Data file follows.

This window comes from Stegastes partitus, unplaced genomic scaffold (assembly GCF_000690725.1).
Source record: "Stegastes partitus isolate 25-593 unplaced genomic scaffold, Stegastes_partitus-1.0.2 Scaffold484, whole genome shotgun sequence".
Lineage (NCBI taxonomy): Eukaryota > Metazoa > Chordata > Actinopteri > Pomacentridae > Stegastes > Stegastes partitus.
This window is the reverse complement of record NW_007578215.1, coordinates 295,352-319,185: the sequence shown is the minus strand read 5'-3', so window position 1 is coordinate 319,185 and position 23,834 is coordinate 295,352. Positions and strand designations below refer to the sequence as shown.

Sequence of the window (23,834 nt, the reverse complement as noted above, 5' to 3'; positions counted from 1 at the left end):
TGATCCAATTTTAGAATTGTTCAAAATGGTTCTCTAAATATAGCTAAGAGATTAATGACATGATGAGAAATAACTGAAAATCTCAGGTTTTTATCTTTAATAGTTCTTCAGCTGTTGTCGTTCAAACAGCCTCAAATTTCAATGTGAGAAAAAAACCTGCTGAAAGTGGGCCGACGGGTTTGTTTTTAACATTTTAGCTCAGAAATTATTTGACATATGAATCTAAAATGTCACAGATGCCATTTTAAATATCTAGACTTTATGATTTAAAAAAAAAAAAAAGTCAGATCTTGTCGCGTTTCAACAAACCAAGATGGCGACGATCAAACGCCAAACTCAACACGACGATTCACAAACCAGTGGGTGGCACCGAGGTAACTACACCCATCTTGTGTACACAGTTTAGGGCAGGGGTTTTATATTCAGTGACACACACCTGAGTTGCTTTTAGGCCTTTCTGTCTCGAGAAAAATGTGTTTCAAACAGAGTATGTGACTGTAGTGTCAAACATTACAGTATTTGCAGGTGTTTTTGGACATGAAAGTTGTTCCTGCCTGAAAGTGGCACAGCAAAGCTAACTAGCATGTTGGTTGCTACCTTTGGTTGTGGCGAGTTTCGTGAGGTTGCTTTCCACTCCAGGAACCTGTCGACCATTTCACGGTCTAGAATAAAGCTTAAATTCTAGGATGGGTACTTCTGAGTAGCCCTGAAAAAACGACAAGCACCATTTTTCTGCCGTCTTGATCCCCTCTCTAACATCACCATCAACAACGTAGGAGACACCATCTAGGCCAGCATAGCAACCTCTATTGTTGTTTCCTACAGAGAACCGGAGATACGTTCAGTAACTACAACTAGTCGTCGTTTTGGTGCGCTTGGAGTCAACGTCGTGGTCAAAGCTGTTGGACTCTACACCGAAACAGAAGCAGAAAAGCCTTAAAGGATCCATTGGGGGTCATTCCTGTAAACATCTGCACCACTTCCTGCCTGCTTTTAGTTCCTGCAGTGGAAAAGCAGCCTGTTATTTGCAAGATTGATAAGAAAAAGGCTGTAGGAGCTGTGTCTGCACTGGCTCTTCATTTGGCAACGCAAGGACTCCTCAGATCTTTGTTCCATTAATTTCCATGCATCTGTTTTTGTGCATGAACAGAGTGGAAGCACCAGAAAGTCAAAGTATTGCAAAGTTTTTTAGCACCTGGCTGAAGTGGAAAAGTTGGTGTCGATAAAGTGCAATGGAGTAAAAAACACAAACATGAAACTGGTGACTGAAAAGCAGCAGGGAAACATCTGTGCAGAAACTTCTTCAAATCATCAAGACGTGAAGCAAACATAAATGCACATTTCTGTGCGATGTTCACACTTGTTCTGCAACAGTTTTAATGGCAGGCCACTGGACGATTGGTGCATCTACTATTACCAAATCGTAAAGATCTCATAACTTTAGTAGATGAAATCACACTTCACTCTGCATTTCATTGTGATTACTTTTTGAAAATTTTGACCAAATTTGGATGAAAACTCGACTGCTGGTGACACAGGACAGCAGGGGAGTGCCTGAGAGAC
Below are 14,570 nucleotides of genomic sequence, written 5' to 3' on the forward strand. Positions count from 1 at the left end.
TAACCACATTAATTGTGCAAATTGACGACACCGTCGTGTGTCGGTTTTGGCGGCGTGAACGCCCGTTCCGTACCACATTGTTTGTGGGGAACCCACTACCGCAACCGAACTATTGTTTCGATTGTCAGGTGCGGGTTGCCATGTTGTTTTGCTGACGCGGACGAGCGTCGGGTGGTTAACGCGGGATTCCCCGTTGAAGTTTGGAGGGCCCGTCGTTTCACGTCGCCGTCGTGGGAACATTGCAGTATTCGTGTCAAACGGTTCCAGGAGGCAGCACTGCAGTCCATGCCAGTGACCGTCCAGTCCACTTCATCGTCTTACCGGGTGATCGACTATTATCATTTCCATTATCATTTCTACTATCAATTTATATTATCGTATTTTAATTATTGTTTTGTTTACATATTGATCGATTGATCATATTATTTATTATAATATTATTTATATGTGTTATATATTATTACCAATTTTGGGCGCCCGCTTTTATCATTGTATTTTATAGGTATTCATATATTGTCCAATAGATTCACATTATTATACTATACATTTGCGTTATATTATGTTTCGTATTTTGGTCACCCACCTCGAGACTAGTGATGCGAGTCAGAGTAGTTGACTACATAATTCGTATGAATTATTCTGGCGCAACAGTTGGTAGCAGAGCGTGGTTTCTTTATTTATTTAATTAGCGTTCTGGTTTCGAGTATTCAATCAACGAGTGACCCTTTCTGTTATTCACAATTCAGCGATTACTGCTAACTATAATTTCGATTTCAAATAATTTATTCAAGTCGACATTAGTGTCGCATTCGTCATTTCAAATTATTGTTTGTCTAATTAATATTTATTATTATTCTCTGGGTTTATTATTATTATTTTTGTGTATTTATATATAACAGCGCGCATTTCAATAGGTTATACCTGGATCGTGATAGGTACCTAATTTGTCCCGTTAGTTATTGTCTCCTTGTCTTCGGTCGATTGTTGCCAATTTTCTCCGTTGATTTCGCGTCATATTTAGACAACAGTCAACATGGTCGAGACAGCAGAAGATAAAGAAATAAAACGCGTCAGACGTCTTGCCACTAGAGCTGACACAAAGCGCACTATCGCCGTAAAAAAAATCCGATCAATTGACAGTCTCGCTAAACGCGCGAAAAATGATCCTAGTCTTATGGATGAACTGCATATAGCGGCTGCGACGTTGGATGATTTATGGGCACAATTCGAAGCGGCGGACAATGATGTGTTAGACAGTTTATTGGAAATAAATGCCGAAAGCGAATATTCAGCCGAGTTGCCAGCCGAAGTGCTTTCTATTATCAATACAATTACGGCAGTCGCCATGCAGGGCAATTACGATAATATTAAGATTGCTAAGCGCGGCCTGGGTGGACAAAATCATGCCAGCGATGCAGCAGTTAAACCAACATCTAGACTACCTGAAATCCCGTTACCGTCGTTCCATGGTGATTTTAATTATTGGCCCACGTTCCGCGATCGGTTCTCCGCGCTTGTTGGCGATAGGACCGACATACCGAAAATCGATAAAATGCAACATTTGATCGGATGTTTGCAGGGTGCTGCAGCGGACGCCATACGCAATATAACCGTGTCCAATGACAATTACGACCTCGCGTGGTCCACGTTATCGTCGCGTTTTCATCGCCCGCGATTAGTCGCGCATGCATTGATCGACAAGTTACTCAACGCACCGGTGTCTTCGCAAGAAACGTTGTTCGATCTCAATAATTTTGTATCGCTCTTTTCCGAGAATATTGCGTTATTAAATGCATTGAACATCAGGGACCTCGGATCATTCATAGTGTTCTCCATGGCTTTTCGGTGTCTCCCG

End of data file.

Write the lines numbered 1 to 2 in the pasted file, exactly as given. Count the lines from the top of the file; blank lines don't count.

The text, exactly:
This window comes from Stegastes partitus, unplaced genomic scaffold (assembly GCF_000690725.1).
Source record: "Stegastes partitus isolate 25-593 unplaced genomic scaffold, Stegastes_partitus-1.0.2 Scaffold484, whole genome shotgun sequence".